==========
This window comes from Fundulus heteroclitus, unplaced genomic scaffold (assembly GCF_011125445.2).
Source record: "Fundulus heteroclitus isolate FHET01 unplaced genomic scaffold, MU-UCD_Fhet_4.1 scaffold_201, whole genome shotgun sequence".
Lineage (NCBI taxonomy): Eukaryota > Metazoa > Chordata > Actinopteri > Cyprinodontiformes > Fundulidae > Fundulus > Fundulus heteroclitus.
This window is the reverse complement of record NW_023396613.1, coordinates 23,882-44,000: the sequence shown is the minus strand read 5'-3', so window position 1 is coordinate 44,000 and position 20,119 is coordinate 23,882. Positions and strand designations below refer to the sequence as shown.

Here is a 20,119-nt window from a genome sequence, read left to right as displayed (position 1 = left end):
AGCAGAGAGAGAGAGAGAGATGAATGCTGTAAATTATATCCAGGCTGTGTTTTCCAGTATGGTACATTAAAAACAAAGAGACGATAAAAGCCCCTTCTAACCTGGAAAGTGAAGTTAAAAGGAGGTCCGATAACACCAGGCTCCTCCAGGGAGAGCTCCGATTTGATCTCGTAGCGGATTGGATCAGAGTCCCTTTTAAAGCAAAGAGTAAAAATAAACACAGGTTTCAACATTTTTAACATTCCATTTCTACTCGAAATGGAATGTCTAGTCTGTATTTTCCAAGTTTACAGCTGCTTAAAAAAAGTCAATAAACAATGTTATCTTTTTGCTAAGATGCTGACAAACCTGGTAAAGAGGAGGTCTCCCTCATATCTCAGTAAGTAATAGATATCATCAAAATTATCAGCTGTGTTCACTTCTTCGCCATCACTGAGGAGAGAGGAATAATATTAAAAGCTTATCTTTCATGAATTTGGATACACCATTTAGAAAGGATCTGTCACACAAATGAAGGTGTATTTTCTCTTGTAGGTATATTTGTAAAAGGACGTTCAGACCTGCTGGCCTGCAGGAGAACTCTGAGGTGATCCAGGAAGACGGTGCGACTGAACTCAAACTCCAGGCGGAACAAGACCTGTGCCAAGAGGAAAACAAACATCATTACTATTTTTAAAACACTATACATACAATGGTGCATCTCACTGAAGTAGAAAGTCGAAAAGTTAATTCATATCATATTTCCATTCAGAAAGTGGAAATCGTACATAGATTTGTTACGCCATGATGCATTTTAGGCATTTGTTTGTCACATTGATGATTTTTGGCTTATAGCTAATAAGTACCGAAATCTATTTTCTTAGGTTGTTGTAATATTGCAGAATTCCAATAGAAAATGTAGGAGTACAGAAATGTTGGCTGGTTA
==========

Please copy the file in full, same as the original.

This window comes from Fundulus heteroclitus, unplaced genomic scaffold (assembly GCF_011125445.2).
Source record: "Fundulus heteroclitus isolate FHET01 unplaced genomic scaffold, MU-UCD_Fhet_4.1 scaffold_201, whole genome shotgun sequence".
Lineage (NCBI taxonomy): Eukaryota > Metazoa > Chordata > Actinopteri > Cyprinodontiformes > Fundulidae > Fundulus > Fundulus heteroclitus.
This window is the reverse complement of record NW_023396613.1, coordinates 23,882-44,000: the sequence shown is the minus strand read 5'-3', so window position 1 is coordinate 44,000 and position 20,119 is coordinate 23,882. Positions and strand designations below refer to the sequence as shown.

Here is a 20,119-nt window from a genome sequence, read left to right as displayed (position 1 = left end):
AGCAGAGAGAGAGAGAGAGATGAATGCTGTAAATTATATCCAGGCTGTGTTTTCCAGTATGGTACATTAAAAACAAAGAGACGATAAAAGCCCCTTCTAACCTGGAAAGTGAAGTTAAAAGGAGGTCCGATAACACCAGGCTCCTCCAGGGAGAGCTCCGATTTGATCTCGTAGCGGATTGGATCAGAGTCCCTTTTAAAGCAAAGAGTAAAAATAAACACAGGTTTCAACATTTTTAACATTCCATTTCTACTCGAAATGGAATGTCTAGTCTGTATTTTCCAAGTTTACAGCTGCTTAAAAAAAGTCAATAAACAATGTTATCTTTTTGCTAAGATGCTGACAAACCTGGTAAAGAGGAGGTCTCCCTCATATCTCAGTAAGTAATAGATATCATCAAAATTATCAGCTGTGTTCACTTCTTCGCCATCACTGAGGAGAGAGGAATAATATTAAAAGCTTATCTTTCATGAATTTGGATACACCATTTAGAAAGGATCTGTCACACAAATGAAGGTGTATTTTCTCTTGTAGGTATATTTGTAAAAGGACGTTCAGACCTGCTGGCCTGCAGGAGAACTCTGAGGTGATCCAGGAAGACGGTGCGACTGAACTCAAACTCCAGGCGGAACAAGACCTGTGCCAAGAGGAAAACAAACATCATTACTATTTTTAAAACACTATACATACAATGGTGCATCTCACTGAAGTAGAAAGTCGAAAAGTTAATTCATATCATATTTCCATTCAGAAAGTGGAAATCGTACATAGATTTGTTACGCCATGATGCATTTTAGGCATTTGTTTGTCACATTGATGATTTTTGGCTTATAGCTAATAAGTACCGAAATCTATTTTCTTAGGTTGTTGTAATATTGCAGAATTCCAATAGAAAATGTAGGAGTACAGAAATGTTGGCTGGTTA